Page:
## Showing multiple percentages over multiple categories

by Joe Macari

Recently the members of the seventh cohort of The Data School undertook a project for PATH. This global health non-profit organisation works in a number of different countries and areas and came to us with some business questions.

The part which I took on was remaking a red-yellow-green heat map/highlight table. Jonathan Drummey, our contact at PATH wasn’t too keen on how this data was being presented and wanted our take on how this could be different, particularly looking at ways to bring in change over time. This was the original:

For this I went through a couple of iterations  and with feedback I was able to come up with something… a bit different. Each dot in the strip plot represents the results for a different measure so we can get a sense of overall performance across each district:

This view enables the comparison to target with the red-yellow-green background line whilst illustrating the change over time with the colour on the dots. So instead of colouring the cells, backgrounds, or dots  with the red/yellow green I produced Gantt bars showing this. As there are many measures on the chart I have also included a highlight action for each measure allowing comparison between districts.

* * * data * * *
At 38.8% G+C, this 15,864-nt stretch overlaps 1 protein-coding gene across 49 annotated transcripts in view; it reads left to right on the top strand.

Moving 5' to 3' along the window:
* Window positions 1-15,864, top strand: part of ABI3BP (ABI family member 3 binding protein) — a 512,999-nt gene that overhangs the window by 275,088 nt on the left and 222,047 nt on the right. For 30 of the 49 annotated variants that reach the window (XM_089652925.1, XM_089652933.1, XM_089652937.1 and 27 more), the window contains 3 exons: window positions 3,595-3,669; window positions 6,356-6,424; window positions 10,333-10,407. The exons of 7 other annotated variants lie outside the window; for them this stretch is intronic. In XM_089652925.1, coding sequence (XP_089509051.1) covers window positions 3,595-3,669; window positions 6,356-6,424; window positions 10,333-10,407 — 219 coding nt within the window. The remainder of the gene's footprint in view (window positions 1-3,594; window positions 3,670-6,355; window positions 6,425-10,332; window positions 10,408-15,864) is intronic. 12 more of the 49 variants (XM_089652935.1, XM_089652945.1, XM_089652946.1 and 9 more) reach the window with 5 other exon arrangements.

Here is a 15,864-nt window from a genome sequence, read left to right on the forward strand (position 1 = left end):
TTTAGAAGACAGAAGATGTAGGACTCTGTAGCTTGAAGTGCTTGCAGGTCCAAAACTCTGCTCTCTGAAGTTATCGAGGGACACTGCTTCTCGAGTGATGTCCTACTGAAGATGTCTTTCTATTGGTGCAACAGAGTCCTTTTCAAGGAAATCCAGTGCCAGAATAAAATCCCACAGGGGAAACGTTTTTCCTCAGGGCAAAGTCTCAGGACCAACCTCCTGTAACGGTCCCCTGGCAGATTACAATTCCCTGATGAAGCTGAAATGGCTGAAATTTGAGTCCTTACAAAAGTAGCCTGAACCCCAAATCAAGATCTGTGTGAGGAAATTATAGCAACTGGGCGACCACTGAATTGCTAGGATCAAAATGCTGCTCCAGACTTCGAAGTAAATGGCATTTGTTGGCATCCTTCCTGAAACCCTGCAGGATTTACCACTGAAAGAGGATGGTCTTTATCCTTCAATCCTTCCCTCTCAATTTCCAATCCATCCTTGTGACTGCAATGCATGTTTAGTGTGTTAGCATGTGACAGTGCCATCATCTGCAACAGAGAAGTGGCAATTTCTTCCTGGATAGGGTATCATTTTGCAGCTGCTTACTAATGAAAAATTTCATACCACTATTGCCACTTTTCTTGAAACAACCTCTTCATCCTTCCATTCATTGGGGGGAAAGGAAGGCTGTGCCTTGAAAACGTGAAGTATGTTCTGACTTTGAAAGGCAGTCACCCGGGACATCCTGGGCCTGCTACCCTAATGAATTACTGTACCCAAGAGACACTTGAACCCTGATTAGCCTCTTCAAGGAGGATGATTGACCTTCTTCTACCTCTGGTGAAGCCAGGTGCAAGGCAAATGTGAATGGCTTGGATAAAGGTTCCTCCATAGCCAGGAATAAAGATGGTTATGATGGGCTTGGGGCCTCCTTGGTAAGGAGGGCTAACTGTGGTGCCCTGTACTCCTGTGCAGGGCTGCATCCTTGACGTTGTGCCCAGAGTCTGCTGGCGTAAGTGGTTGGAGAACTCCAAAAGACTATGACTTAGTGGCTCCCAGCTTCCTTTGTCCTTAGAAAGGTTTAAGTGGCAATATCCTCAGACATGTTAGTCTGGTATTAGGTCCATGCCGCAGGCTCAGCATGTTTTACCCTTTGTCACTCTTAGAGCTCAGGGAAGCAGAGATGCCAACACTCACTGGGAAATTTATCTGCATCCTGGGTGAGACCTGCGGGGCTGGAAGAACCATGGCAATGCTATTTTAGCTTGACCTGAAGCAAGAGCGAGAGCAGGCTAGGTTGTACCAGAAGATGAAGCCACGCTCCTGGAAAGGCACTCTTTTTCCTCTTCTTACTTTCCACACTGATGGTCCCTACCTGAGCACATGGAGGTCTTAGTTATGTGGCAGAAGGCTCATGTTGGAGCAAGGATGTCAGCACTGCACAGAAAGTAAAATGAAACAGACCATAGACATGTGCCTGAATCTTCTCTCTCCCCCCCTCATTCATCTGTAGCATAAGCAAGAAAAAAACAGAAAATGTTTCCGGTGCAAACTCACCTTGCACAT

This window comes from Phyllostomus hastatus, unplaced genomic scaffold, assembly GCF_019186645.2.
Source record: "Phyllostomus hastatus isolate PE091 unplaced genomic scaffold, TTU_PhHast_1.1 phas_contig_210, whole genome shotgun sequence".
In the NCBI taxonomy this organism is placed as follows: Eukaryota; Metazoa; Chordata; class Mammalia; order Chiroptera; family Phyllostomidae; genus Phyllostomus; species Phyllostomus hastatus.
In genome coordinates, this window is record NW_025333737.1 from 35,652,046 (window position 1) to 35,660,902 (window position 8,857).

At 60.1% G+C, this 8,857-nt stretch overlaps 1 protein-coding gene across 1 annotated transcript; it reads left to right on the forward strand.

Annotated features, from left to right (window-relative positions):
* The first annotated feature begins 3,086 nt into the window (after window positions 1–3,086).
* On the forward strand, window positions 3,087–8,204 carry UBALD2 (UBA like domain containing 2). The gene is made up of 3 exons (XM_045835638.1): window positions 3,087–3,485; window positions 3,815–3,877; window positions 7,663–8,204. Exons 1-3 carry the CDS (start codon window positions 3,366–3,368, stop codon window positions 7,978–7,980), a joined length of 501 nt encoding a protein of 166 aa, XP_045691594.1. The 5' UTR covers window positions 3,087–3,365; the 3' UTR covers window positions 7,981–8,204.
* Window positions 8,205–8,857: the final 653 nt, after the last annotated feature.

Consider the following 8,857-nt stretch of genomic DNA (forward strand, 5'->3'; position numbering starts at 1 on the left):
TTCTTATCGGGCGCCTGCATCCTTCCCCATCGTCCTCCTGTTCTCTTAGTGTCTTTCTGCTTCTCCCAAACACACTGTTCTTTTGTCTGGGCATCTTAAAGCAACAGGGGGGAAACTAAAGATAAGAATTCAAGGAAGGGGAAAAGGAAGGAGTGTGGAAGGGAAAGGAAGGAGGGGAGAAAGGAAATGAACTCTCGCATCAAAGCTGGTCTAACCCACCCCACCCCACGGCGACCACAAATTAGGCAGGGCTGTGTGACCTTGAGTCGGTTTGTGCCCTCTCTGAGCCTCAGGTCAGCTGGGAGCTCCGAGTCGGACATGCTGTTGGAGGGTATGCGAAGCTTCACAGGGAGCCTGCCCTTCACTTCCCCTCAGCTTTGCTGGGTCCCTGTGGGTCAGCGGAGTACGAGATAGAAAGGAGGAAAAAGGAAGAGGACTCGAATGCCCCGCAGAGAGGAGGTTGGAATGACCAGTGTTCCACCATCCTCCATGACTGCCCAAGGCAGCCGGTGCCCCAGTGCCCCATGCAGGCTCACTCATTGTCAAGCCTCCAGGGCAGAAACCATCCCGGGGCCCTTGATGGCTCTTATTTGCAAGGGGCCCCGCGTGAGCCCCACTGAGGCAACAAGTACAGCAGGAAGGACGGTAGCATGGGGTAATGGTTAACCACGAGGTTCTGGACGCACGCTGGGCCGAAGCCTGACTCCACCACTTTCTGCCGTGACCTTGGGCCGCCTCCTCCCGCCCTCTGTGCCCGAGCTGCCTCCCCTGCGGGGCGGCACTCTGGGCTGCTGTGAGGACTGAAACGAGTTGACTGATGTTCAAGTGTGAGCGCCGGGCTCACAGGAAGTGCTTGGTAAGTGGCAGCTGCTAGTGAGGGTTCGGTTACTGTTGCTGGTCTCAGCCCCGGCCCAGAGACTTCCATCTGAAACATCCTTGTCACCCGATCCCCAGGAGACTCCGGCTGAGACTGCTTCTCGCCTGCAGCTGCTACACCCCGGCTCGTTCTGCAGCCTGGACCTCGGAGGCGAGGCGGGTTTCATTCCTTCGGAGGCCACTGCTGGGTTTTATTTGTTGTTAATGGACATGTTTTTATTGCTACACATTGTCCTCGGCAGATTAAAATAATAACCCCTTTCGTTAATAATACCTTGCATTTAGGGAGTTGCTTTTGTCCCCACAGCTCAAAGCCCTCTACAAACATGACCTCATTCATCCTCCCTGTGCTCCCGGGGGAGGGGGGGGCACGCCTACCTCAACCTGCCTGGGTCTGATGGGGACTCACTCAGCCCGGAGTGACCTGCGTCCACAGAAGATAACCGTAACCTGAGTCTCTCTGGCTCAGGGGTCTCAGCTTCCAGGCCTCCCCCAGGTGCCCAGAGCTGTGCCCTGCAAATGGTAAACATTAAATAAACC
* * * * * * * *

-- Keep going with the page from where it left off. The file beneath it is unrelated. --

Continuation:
So how did I build it?

Firstly I needed to create a strip plot with all the measures on the chart.

Next was to colour the dots by the difference over time. This was done by using a quick table calculation and then ensuring the calculation was on the previous month.

You will notice that the number of marks have multiplied greatly as we have now plotted every date. For this chart, we only want to plot the most up to date position and we do this by putting the following calculation on the filters and computing on the period:

Next was to build in the assessment criteria. For this I wanted to have bars underneath the circles which were coloured but not too obvious that they would draw the eye away from the different measures. I used Gantt bars, three of them in fact. One with the value of 100, one with 75 and the other 50 (these were the values of my boundaries). For these I had 3 fields of these values:

I created a dual axis with an inline calculation: Sum(0.0) then added measure values onto size. The order of the pills on the measure values shelf is important as we want the 50 at the front, the 75 behind that and then the 100. Then colour by the measure names.

Finally, make the chart a dual axis and sync your axis. To make the Gantt bars not stand out too much, make them smaller and fade the colour a little.

Joe Macari

Mon 29 Jan 2018

Tue 12 Dec 2017